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The northern caracara has a length of 49–58 cm (19–23 in), a wingspan of 107–130 cm (42–51 in), and weighs 800–1,355 g (1.764–2.987 lb). Average weight is higher in the north of the range, smaller in the tropics. In Florida, 21 male birds averaged 1,117 g (2.463 lb) and 18 female birds averaged 1,200 g (2.6 lb). In Panama, males were found to average 834 g (1.839 lb) and females averaged 953 g (2.101 lb). Among caracaras, it is second in size only to the southern caracara. Broad-winged and long-tailed, it also has long legs and frequently walks and runs on the ground. It is very cross-shaped in flight. The adult has a black body, wings, crest and crown. The neck, rump, and conspicuous wing patches are white, and the tail is white with black barring and a broad terminal band. The breast is white, finely barred with black. The bill is thick, grey and hooked, and the legs are yellow. The cere and facial skin are deep yellow to orange-red depending on age and mood. Sexes are similar, but immature birds are browner, have a buff neck and throat, a pale breast streaked/mottled with brown, greyish-white legs and greyish or dull pinkish-purple facial skin and cere.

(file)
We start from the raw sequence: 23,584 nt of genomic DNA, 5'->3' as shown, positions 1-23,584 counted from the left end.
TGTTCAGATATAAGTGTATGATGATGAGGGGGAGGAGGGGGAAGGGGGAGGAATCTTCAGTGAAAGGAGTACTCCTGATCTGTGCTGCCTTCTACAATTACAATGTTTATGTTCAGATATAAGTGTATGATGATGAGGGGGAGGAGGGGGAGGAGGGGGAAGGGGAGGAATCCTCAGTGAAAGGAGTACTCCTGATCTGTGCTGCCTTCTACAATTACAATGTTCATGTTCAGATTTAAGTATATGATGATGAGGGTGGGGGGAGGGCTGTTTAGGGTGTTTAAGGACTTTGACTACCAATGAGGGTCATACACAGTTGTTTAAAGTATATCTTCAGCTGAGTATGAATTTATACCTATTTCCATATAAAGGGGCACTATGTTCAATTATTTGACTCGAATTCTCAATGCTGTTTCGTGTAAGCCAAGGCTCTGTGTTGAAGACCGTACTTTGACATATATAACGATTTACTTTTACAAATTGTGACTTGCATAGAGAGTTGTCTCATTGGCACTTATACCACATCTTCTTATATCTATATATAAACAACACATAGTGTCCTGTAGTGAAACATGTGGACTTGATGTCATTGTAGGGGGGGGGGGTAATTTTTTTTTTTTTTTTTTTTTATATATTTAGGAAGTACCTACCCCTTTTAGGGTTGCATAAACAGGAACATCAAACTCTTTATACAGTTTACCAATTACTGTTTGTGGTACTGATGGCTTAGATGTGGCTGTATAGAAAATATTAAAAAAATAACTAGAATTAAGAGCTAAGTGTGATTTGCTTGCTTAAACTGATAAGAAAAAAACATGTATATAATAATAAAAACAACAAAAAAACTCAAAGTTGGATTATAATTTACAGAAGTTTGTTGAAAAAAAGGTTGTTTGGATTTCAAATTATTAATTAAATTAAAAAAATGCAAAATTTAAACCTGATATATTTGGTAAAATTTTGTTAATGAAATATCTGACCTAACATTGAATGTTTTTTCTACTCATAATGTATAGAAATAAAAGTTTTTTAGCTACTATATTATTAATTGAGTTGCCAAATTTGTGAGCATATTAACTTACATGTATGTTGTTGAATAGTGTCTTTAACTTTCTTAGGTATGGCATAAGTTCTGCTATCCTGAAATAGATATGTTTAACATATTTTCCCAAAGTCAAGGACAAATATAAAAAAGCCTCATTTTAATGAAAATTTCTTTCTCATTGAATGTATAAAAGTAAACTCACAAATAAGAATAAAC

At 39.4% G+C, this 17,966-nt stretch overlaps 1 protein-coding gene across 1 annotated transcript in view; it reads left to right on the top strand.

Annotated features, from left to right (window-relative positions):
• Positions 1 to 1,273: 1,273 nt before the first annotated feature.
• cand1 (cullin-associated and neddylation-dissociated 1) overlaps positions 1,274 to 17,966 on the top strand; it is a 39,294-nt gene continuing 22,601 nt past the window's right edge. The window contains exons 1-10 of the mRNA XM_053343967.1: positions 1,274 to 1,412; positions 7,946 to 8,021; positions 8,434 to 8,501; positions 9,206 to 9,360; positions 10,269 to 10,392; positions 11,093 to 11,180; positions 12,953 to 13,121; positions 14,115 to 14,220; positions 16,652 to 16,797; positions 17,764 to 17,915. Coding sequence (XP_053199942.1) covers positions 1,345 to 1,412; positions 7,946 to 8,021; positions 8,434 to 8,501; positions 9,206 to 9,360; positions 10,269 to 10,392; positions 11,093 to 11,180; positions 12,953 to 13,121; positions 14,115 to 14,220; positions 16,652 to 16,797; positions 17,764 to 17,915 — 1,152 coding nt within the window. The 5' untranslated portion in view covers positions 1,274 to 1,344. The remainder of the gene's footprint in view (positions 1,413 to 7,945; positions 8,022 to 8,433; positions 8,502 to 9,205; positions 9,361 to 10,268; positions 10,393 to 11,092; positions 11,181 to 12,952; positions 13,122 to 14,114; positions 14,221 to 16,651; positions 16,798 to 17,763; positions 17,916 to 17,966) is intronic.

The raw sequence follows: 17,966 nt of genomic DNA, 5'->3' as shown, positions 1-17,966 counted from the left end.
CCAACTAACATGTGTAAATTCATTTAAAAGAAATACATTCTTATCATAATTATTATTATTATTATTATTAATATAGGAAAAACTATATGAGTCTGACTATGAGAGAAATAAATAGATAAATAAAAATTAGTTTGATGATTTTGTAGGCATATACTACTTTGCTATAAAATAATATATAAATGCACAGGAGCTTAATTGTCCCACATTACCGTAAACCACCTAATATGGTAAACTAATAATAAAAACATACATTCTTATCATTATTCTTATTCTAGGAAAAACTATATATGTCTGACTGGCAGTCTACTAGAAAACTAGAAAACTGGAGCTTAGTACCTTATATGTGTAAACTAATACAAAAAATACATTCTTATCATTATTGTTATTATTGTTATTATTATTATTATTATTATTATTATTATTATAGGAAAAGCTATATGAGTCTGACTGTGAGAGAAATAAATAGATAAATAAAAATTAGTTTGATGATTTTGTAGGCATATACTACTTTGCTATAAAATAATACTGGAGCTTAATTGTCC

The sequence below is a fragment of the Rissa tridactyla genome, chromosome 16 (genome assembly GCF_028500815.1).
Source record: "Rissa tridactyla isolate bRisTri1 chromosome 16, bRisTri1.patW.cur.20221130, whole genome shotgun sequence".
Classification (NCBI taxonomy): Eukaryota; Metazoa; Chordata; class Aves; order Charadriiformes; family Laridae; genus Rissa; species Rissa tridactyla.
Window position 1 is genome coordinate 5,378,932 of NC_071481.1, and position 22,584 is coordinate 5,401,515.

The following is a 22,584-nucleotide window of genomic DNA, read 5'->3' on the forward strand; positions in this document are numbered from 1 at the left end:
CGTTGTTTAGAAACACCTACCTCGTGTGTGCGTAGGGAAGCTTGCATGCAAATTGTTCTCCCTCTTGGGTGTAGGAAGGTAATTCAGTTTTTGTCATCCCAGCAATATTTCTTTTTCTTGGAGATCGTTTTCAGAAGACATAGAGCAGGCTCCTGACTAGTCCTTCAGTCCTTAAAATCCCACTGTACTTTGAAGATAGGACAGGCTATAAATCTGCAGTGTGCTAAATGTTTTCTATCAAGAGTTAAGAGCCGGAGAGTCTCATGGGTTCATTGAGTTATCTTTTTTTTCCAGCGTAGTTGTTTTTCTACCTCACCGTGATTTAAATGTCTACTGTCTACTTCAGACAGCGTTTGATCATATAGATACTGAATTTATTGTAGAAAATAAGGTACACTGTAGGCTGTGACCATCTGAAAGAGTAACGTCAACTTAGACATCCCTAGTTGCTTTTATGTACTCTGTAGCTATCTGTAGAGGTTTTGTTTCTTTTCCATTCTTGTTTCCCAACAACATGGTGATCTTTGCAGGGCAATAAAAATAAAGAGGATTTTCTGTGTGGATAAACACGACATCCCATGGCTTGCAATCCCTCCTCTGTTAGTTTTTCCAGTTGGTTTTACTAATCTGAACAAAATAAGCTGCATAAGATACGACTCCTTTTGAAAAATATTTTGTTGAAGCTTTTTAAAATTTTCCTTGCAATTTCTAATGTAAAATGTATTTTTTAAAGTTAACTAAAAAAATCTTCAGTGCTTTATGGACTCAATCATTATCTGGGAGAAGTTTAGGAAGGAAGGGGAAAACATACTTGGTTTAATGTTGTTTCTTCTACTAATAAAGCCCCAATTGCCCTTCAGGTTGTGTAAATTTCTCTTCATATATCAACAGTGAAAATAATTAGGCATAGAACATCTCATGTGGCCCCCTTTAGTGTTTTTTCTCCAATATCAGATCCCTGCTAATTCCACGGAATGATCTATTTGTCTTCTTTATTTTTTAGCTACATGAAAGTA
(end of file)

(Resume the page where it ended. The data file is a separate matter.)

Adults can be separated from the similar southern caracara by their less extensive and more spotty barring to the chest, more uniform blackish scapulars (brownish and often lightly mottled/barred in the southern), and blackish lower back (pale with dark barring in the southern). Individuals showing intermediate features are known from the small area of contact in north-central Brazil, but intergradation between the two species is generally limited.